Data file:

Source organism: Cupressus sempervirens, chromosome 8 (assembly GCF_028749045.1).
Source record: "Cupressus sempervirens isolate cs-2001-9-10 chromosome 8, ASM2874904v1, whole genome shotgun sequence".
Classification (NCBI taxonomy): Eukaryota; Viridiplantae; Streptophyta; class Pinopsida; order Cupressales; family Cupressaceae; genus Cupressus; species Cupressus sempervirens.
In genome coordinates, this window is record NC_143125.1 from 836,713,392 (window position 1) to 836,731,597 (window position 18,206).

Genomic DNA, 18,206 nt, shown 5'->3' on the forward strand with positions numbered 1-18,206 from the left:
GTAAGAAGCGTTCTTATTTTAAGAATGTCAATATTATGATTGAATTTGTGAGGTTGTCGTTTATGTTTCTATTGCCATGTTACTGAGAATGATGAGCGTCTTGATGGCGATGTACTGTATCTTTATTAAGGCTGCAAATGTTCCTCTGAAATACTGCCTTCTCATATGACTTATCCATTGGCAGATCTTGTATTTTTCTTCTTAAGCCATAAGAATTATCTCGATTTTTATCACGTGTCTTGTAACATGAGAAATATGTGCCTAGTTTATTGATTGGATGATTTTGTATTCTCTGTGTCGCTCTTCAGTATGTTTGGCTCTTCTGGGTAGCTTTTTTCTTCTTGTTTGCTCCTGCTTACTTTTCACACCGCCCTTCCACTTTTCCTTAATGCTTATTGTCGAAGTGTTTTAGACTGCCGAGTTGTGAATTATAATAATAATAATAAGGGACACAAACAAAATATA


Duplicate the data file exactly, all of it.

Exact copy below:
Source organism: Cupressus sempervirens, chromosome 8 (assembly GCF_028749045.1).
Source record: "Cupressus sempervirens isolate cs-2001-9-10 chromosome 8, ASM2874904v1, whole genome shotgun sequence".
Classification (NCBI taxonomy): Eukaryota; Viridiplantae; Streptophyta; class Pinopsida; order Cupressales; family Cupressaceae; genus Cupressus; species Cupressus sempervirens.
In genome coordinates, this window is record NC_143125.1 from 836,713,392 (window position 1) to 836,731,597 (window position 18,206).

Genomic DNA, 18,206 nt, shown 5'->3' on the forward strand with positions numbered 1-18,206 from the left:
GTAAGAAGCGTTCTTATTTTAAGAATGTCAATATTATGATTGAATTTGTGAGGTTGTCGTTTATGTTTCTATTGCCATGTTACTGAGAATGATGAGCGTCTTGATGGCGATGTACTGTATCTTTATTAAGGCTGCAAATGTTCCTCTGAAATACTGCCTTCTCATATGACTTATCCATTGGCAGATCTTGTATTTTTCTTCTTAAGCCATAAGAATTATCTCGATTTTTATCACGTGTCTTGTAACATGAGAAATATGTGCCTAGTTTATTGATTGGATGATTTTGTATTCTCTGTGTCGCTCTTCAGTATGTTTGGCTCTTCTGGGTAGCTTTTTTCTTCTTGTTTGCTCCTGCTTACTTTTCACACCGCCCTTCCACTTTTCCTTAATGCTTATTGTCGAAGTGTTTTAGACTGCCGAGTTGTGAATTATAATAATAATAATAAGGGACACAAACAAAATATA